Lochte, Phelps stunned in freestyle relay

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Lochte, Phelps stunned in freestyle relay

From Comcast SportsNet

LONDON (AP) -- The United States broke out the big guns in hopes of taking down the favored Australians in the 4x100-meter freestyle relay Sunday night.

Michael Phelps was swimming for the Americans.

So was Ryan Lochte.

The U.S. coaches decided to send out a completely different lineup in the evening final, going with Nathan Adrian in the leadoff spot, followed by Phelps and Cullen Jones, with Lochte taking the anchor leg.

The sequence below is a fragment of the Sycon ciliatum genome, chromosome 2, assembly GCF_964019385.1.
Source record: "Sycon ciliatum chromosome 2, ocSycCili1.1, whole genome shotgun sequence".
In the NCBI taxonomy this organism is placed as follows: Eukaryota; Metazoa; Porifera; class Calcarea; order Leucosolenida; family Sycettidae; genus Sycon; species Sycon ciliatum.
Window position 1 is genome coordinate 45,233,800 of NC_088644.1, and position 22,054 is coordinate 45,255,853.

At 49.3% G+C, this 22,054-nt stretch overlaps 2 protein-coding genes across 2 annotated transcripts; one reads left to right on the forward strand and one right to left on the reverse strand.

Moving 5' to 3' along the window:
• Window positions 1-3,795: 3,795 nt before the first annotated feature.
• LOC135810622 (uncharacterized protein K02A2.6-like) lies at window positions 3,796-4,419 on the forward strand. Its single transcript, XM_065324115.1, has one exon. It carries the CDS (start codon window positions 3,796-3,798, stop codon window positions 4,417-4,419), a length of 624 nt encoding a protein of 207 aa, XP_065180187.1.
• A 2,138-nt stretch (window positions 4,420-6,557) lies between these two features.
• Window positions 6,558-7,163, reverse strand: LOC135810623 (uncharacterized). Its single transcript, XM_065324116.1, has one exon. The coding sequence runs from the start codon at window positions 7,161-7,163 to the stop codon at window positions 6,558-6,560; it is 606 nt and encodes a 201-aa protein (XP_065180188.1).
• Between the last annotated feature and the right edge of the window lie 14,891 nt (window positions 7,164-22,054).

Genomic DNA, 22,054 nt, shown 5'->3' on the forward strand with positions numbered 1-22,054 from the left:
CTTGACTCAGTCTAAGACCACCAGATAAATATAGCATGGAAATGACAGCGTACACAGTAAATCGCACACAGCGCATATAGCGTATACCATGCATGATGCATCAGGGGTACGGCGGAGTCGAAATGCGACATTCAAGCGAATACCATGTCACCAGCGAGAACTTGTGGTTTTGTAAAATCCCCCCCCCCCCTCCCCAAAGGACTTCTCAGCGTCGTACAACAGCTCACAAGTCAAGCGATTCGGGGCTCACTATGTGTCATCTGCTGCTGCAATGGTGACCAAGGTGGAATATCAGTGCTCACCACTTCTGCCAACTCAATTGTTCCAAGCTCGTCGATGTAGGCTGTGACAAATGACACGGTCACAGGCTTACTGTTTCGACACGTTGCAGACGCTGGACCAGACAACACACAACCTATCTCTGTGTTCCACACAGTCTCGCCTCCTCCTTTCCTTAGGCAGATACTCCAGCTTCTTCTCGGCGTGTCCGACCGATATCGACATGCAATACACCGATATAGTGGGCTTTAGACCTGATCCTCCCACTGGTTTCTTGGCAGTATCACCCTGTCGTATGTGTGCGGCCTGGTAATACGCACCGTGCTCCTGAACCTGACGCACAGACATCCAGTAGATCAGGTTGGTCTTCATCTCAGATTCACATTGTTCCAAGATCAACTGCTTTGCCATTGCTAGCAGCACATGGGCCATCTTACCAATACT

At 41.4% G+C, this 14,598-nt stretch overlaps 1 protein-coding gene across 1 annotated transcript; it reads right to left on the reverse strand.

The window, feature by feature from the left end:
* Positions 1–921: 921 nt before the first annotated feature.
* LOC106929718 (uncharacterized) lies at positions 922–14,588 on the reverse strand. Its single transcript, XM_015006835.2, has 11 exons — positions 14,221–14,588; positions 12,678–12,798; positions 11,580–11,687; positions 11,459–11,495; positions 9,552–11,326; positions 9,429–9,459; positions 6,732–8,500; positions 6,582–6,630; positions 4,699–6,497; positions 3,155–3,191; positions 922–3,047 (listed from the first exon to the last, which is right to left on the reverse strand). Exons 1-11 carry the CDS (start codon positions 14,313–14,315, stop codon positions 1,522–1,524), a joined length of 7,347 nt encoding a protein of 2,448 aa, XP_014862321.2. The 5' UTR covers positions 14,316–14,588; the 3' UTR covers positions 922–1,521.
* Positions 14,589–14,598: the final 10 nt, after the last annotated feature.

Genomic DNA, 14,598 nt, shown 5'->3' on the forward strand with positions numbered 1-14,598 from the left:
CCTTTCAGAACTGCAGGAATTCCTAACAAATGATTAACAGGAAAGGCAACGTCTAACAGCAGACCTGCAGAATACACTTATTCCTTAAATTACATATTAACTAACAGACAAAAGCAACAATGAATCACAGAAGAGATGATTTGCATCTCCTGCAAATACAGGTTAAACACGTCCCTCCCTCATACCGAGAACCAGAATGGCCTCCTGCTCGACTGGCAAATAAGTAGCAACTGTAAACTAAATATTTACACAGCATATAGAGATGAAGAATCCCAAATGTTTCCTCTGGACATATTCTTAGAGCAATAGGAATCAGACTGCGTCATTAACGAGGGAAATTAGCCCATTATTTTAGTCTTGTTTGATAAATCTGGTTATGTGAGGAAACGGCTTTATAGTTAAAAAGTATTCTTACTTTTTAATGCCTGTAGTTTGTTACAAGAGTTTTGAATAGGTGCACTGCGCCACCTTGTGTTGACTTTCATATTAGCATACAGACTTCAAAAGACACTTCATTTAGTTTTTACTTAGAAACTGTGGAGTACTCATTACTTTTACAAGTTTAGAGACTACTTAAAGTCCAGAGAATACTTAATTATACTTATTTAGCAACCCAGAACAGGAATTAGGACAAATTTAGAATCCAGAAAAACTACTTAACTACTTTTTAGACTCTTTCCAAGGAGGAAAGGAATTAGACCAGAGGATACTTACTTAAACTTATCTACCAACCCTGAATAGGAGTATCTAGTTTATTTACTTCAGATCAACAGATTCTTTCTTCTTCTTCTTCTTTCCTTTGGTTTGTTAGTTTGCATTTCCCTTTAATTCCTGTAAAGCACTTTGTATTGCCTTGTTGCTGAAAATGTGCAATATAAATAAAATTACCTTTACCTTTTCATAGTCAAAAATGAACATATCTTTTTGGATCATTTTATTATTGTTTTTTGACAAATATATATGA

While that quartet sounds imposing, the Americans remained underdogs against the defending world champions from Down Under. Australia had three of the four members from its 2011 team in Shanghai, leading off with James "The Missile" Magnussen, followed by Matt Targent and Eamon Sullivan. The only newcomer to the squad was no surprise: James "The Rocket" Roberts going against Lochte in the final spot.

Magnussen has the fastest 100 free time ever in a textile suit, posting 47.10 seconds at the Australian trials in March. Roberts has the second-fastest time in the world this year, 47.63.

The Americans hoped to ride Lochte's wave to an upset victory. He was coming off a dominating win in the 400 individual medley on the opening night of the games, beating Phelps by more than 4 seconds. But Lochte could be a bit tired, having to swim both the prelims and semifinals of the 200 free before he competed in the relay.